The first story in Book Two is "The Burial" and it offers a recapping of Swamp Thing's origins. It is also the story in which Alec Holland is finally laid to rest. However, Holland is not the only thing that is buried in this story; "The Burial" is Alan Moore's final marker of the changing of the Swamp Thing guard. In an homage to the work of Wein and Wrightson, Swamp Thing is shown staring out across the swamp as the vegetation that comprises its skin turns brown with the approach of Autumn; staring back is the fresh, green incarnation of Swamp Thing that was envisioned by its original creators. "The Burial" is an acknowledgement of how far the Swamp Thing series has come and a reminder that progress must continue.
And what progress Moore makes. While the Swamp Thing stories of Wein and Wrightson were remarkable for their time, Swamp Thing under the control of Alan Moore was truly groundbreaking. The next story in Book Two is "Love and Death" and it is the first part in a sequence most commonly known as the Arcane trilogy. "Love and Death" is an extremely shocking story that opens with the disturbing image of Abigail Cable (previously Abigail Arcane) naked and bleeding after a hopeless attempt at cleansing. It becomes apparent that Abigail's uncle, former Swamp Thing nemesis, Anton Arcane had possessed the body of her husband Matthew Cable in order to trick her into engaging in an incestuous relationship. Given the subject matter, it's easy to see why Swamp Thing was the first DC monthly title to be distributed without the Comics Code Authority's seal of approval. The trilogy continues with "A Halo of Flies" and "The Brimstone Ballet" as Moore provides an unsettling perspective of evil, of an approaching Armageddon, and of how it affects Abigail and her love.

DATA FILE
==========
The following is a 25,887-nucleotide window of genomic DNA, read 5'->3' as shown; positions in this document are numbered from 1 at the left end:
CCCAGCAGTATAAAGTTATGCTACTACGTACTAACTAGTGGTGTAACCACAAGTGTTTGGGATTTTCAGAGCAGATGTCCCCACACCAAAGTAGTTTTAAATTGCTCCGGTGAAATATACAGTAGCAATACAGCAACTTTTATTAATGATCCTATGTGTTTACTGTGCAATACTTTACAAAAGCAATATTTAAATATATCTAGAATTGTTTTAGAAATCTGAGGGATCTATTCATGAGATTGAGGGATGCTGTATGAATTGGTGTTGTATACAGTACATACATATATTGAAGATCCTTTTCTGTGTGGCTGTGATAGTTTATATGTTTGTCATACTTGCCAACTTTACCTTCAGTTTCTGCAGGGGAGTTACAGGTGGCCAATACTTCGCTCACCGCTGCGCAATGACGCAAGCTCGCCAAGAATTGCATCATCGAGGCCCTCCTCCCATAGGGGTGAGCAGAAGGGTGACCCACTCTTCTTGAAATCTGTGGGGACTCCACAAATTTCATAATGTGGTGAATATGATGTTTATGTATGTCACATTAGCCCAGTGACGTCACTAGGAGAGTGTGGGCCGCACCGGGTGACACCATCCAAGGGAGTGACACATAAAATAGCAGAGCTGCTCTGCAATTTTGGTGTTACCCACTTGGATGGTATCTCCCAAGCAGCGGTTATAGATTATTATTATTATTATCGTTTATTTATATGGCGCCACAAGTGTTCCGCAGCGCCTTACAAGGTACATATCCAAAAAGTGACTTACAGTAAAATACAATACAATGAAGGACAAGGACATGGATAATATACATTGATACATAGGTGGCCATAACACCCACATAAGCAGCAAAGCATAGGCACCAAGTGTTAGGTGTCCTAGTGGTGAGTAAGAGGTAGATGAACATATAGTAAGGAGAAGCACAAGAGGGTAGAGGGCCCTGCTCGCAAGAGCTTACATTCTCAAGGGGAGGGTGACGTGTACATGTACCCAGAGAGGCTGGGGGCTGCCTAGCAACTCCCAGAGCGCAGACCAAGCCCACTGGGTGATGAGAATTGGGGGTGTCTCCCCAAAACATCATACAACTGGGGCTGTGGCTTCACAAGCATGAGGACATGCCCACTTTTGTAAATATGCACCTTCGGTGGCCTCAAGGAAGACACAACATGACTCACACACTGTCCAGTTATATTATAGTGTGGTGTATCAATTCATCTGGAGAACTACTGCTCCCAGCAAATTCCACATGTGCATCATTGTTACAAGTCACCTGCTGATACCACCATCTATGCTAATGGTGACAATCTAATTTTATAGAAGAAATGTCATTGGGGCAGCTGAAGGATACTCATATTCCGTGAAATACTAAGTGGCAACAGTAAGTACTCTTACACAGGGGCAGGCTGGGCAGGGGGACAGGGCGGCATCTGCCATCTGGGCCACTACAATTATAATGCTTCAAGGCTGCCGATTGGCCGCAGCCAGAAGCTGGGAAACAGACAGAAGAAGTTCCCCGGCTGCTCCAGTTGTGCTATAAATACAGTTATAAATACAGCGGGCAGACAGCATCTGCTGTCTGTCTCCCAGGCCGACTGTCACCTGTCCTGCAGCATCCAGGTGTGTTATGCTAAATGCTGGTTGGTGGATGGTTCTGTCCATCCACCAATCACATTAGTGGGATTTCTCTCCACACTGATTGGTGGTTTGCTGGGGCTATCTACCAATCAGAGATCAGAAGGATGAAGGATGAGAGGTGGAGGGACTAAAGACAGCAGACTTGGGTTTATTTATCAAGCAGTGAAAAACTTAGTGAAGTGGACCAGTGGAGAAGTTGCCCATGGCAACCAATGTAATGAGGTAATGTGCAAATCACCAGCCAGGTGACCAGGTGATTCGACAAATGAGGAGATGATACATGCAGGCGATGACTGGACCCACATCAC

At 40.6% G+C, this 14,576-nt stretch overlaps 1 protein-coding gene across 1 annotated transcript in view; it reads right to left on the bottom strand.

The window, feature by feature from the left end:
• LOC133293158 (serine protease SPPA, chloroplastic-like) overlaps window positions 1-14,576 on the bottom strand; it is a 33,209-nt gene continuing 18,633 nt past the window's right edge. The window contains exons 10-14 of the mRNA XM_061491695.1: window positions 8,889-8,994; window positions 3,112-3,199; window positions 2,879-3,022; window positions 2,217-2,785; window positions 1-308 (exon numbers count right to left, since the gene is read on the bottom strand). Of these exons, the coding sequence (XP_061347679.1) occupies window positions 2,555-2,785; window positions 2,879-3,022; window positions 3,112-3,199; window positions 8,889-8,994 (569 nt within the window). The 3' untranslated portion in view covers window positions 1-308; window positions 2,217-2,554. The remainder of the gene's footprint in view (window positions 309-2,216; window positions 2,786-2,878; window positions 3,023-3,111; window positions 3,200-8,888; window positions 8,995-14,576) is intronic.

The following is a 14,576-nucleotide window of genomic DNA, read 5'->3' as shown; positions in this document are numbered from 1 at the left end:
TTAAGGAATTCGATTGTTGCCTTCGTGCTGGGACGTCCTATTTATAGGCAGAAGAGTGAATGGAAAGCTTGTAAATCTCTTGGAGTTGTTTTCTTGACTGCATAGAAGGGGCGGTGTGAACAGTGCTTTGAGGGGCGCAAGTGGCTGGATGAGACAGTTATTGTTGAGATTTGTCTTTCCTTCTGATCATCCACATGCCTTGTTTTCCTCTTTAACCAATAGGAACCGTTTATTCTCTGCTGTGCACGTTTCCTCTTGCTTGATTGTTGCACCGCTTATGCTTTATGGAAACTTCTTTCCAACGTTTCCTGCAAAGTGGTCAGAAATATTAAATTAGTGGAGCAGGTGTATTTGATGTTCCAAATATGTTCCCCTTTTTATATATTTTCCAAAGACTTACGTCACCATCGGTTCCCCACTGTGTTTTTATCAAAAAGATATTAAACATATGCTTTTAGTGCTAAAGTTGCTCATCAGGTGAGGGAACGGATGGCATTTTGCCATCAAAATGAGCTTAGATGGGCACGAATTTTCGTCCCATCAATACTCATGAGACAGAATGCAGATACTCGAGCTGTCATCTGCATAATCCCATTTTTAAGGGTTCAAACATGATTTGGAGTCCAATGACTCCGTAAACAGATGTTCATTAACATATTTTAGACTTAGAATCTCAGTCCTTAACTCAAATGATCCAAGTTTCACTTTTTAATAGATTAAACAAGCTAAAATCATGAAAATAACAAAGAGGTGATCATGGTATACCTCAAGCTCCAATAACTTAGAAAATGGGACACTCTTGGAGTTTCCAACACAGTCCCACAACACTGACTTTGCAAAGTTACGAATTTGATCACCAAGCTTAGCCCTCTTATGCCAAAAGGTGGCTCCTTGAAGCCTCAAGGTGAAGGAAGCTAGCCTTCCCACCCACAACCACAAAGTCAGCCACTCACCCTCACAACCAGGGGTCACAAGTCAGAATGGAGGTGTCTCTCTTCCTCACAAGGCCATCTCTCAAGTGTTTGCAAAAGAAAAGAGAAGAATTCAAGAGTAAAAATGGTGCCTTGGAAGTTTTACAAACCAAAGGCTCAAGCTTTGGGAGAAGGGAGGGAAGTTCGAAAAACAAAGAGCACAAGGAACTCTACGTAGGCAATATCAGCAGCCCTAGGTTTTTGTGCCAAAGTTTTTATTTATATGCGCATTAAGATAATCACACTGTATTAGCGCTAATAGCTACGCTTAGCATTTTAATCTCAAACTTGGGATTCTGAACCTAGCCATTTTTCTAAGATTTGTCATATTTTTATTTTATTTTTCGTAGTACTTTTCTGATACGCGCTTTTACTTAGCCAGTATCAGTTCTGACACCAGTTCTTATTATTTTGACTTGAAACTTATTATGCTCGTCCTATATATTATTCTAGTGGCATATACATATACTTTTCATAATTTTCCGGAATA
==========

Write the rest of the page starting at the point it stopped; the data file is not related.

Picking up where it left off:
In reality, referring to it as the Arcane trilogy is misleading, however, since the ultimate resolution is not arrived upon until "Down Amongst the Dead Men". Here, in Moore's interpretation of Dante's The Divine Comedy, Swamp Thing travels to hell to try and save Abigail's soul. While Dante had Virgil and Beatrice as his guides, Swamp Thing has four of DC's classic otherworldly characters - Deadman, The Phantom Stranger, The Spectre and The Demon. The horrific torture that is inflicted on Anton Arcane in hell is grimly unnerving; the villain's body is stuffed with constantly hatching insect eggs. Steve Bissette's artwork captures the dark spectacle perfectly.